A circular economy is based on the principles of reducing waste and pollution, keeping products and materials in use and regenerating natural systems. In a research report to the European Commission “The Potential for Substituting Manpower for Energy”, Walter Stahel and Genevieve Reday sketched the vision of an economy in loops (or circular economy) and its impact on job creation, economic competitiveness, resource savings and waste prevention. Promoting a circular economy was identified as national policy in China’s 11th five-year plan starting in 2006. The Ellen MacArthur Foundation has more recently outlined the economic opportunity of a circular economy, bringing together complementary schools of thought to create a coherent framework, thus giving the concept a wide exposure and appeal. Meanwhile the Foundation’s efforts have gained wide acceptance, mainly from companies engaged in the Manufacturing and the Logistics/Transportation sectors. A circular economy ecosystem can be achieved through the purposeful design of material recovery processes such as:

  • Extend the life of materials and products, where possible over multiple ‘use cycles’.
  • Use a ‘waste = food’ approach to help recover materials, and ensure those biological materials returned to earth are benign, not toxic.
  • Retain the embedded energy, water and other process inputs in the product and the material for as long as possible.
  • Use systems-thinking approaches in designing solutions.
  • Regenerate or at least conserve nature and living systems.
  • Push for policies, taxes and market mechanisms that encourage product stewardship, for example ‘polluter pays’ regulations.

In summary, a circular economy articulates the logic of how an organisation creates, offers and delivers value to its broader range of stakeholders while minimising ecological and social costs, defining an ecosystem which is gaining strong support in climate change debates.

Transforming to a Digital Platform Ecosystem

While circular business models are focused on sustainable natural resource issues, the paradigm shift towards digital transformation and data-based services results in new concepts of business ecosystems. The digital economy is based on mass collaboration technology in which businesses and consumers have almost perfect information about goods and services, obtained from sharing their collective experience via cloud-based service platforms.  Companies are like organisms in an evolutionary landscape and following Darwin’s logic, the fittest companies survive as the business ecology changes.  Low cost communication, ubiquitous email and collaboration software plus lower outsourcing costs make it possible to work in teams that span country and company boundaries to attain global presence. The winners in this new ecosystem are the most socially intelligent organisms: those that are highly intelligent as organizational units with highly developed internal communication procedures as well as external sense organs. In the old ecology of ecosystems, cross organizational relationships were concentrated among a few at the top: the ‘tribal chiefs’ would meet and make treaties. In the new ecology, mass collaboration technology enables many-to-many relationships between organizations. The relationship between the firm and the client is based on the collective experience of applying the firm’s products and services. Above all cloud-based platforms, ranging from convenience services to the provisioning of open source software tools, reduce administrative cost and significantly shorten the time required to develop new products and services.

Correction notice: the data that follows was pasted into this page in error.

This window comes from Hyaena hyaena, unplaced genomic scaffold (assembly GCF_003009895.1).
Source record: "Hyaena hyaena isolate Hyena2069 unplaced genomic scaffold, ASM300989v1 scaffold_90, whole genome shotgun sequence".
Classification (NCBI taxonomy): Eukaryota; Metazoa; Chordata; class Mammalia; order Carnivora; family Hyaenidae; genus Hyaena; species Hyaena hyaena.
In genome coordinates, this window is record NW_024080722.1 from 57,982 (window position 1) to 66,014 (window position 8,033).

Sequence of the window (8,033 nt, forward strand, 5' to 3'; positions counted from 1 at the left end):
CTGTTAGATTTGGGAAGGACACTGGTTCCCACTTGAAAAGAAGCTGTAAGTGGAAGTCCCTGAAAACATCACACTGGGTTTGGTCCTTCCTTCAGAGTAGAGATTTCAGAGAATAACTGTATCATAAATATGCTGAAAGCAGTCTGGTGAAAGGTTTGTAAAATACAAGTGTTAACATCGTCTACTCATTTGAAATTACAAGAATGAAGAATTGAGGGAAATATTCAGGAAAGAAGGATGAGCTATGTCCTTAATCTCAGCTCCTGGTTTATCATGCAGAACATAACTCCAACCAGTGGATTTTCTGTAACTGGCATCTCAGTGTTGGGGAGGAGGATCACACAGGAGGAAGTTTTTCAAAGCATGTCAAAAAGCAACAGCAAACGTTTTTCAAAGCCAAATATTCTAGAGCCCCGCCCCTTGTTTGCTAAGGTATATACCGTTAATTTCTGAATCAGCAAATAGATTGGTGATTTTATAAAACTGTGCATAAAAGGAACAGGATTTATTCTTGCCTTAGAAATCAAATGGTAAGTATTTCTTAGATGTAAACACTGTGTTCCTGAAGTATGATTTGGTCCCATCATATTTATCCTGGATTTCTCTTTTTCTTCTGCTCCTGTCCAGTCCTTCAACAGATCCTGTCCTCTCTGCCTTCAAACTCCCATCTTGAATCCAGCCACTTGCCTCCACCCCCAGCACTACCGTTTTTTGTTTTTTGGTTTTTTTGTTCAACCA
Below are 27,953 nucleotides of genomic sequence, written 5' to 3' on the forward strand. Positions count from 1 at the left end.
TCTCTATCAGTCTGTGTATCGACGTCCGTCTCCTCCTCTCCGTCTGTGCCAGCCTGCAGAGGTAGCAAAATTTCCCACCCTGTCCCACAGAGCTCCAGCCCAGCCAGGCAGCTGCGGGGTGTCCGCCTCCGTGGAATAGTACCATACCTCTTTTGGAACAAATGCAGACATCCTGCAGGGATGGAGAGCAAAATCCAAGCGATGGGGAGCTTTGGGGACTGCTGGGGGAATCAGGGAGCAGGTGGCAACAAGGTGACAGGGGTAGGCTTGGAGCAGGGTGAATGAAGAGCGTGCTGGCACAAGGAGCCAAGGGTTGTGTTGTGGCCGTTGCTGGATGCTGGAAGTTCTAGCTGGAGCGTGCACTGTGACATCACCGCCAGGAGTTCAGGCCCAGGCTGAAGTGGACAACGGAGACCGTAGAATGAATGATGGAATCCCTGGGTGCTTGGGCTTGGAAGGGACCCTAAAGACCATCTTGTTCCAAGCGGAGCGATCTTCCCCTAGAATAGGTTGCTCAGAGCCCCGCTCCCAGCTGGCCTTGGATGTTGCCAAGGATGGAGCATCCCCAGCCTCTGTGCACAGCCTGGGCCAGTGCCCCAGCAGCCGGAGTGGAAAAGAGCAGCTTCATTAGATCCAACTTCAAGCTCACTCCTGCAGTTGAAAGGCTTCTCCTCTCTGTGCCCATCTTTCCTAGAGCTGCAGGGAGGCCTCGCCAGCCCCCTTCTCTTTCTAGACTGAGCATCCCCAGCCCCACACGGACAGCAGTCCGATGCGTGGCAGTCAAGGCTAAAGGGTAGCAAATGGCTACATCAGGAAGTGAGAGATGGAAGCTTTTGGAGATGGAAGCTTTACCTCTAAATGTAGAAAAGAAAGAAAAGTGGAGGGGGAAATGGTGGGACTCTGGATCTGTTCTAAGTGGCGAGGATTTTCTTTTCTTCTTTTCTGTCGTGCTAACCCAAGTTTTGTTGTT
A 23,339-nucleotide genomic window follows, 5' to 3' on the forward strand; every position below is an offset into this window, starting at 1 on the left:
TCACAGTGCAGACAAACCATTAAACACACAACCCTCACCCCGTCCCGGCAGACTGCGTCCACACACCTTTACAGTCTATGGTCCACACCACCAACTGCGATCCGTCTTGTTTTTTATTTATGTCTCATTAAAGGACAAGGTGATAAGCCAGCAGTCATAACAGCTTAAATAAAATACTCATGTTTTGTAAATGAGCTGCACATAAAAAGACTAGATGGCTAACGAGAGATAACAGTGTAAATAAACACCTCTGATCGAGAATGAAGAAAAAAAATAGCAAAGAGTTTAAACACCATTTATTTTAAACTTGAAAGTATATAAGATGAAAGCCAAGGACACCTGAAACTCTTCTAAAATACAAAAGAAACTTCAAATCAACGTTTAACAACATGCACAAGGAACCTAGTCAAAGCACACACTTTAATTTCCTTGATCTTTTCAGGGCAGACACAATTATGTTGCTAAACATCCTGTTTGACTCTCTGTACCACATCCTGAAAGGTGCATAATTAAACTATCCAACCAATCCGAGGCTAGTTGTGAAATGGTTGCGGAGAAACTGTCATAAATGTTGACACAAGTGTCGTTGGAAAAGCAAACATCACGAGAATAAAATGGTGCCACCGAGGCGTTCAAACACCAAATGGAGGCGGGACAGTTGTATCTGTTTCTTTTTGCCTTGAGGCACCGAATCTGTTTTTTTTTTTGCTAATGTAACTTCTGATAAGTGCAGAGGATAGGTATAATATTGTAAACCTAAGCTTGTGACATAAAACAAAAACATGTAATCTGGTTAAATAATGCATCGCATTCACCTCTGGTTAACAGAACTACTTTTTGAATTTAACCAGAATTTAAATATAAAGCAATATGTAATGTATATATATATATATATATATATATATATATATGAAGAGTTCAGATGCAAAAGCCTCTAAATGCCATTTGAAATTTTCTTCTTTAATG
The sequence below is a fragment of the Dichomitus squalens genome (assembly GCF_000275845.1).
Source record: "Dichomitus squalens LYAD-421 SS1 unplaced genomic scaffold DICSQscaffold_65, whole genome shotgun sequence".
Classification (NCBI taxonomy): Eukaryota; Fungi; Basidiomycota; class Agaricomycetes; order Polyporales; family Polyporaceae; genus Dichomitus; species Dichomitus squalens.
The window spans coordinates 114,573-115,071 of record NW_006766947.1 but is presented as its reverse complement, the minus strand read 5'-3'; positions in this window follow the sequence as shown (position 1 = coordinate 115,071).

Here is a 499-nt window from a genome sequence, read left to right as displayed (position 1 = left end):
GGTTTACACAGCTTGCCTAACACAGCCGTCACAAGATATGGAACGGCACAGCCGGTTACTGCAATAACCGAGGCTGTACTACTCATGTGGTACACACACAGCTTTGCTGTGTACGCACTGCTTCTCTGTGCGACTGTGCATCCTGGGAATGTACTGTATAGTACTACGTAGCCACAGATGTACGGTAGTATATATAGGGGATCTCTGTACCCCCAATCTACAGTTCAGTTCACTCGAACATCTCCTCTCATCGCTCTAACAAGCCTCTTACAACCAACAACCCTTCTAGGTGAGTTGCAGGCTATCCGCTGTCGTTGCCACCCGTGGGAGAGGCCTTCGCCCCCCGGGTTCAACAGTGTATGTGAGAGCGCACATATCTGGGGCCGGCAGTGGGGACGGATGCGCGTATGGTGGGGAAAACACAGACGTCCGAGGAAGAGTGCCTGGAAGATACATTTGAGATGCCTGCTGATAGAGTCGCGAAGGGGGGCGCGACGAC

From the Digital Platform Economy to the Human-Level AI-Ecosystem